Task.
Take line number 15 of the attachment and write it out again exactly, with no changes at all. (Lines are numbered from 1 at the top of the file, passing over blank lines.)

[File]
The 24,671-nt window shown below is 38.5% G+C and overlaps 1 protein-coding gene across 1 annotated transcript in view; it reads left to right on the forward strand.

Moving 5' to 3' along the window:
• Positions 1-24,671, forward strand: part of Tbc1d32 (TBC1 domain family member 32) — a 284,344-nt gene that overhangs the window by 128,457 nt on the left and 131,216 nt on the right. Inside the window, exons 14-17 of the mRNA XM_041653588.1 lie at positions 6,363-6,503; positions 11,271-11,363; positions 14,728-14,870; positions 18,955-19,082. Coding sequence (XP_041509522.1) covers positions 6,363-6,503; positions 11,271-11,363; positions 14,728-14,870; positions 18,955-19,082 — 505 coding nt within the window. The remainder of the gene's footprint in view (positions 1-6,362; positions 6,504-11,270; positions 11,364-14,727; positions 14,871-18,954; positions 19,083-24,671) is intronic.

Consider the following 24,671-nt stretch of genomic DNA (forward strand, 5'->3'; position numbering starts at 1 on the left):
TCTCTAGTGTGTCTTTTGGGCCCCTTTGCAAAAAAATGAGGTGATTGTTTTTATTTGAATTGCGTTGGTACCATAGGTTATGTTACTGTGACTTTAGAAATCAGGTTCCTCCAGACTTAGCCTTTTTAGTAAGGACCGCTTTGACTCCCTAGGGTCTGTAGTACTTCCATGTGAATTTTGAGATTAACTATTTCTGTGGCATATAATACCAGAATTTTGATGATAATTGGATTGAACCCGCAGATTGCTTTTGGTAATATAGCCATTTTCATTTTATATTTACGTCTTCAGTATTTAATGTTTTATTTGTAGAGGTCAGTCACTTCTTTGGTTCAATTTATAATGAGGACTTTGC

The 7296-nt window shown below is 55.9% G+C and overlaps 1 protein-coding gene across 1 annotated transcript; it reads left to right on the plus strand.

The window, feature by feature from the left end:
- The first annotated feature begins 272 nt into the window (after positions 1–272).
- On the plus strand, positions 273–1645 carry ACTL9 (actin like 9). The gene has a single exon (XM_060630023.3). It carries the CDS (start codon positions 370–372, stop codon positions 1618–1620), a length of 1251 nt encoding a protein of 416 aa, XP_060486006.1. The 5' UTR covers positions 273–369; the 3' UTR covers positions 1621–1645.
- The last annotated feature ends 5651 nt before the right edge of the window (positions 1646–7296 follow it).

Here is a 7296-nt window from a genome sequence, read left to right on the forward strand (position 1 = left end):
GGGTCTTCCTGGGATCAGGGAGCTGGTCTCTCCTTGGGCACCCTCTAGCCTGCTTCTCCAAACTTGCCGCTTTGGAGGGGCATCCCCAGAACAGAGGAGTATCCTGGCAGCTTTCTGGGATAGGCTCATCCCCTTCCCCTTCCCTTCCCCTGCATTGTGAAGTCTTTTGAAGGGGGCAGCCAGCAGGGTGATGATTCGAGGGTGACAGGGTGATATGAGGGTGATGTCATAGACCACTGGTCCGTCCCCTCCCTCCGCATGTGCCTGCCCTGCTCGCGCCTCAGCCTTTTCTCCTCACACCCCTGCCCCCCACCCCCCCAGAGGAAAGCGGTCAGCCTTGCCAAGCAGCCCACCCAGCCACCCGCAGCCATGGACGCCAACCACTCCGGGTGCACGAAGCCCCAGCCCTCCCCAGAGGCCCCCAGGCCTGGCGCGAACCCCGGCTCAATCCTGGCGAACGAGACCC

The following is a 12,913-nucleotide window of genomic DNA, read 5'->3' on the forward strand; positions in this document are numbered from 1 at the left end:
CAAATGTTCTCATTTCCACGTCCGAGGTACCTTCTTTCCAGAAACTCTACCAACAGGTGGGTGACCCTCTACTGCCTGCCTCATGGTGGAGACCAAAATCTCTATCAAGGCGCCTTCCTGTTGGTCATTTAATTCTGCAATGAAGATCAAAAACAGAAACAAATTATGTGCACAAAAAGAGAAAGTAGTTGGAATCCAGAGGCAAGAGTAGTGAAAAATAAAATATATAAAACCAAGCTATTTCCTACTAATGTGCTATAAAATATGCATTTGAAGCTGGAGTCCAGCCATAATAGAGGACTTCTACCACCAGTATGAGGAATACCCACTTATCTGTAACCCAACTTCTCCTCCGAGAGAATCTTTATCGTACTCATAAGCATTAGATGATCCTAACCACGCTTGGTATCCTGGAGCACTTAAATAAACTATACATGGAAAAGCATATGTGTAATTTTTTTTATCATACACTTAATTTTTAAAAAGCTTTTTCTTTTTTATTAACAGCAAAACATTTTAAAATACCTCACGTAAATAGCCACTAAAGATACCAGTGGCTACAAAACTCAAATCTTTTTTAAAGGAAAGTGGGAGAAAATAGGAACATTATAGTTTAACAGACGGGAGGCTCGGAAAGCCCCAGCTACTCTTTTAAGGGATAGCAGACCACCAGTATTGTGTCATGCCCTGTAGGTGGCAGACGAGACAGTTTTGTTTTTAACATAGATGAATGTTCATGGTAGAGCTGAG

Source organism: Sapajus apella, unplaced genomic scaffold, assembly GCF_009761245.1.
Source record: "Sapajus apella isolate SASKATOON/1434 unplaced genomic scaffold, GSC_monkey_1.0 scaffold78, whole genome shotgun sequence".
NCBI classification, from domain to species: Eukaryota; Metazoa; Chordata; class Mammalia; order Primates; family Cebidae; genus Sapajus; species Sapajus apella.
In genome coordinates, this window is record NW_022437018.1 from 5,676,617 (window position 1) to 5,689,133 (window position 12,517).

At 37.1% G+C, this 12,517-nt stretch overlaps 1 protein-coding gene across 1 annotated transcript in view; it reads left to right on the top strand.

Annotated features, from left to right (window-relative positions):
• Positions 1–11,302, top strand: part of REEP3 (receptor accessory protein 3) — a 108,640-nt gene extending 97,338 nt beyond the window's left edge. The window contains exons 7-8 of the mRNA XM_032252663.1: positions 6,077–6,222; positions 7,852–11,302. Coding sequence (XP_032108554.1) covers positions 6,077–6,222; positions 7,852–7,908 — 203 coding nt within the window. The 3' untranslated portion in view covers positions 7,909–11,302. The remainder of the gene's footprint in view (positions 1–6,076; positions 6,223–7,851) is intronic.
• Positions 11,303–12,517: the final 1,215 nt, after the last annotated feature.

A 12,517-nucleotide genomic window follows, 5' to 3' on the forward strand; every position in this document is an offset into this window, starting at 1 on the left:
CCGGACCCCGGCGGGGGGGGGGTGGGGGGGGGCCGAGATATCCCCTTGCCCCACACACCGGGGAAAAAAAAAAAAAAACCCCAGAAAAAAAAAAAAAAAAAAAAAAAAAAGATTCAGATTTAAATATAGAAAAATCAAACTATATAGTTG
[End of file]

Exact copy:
Source organism: Sapajus apella, unplaced genomic scaffold, assembly GCF_009761245.1.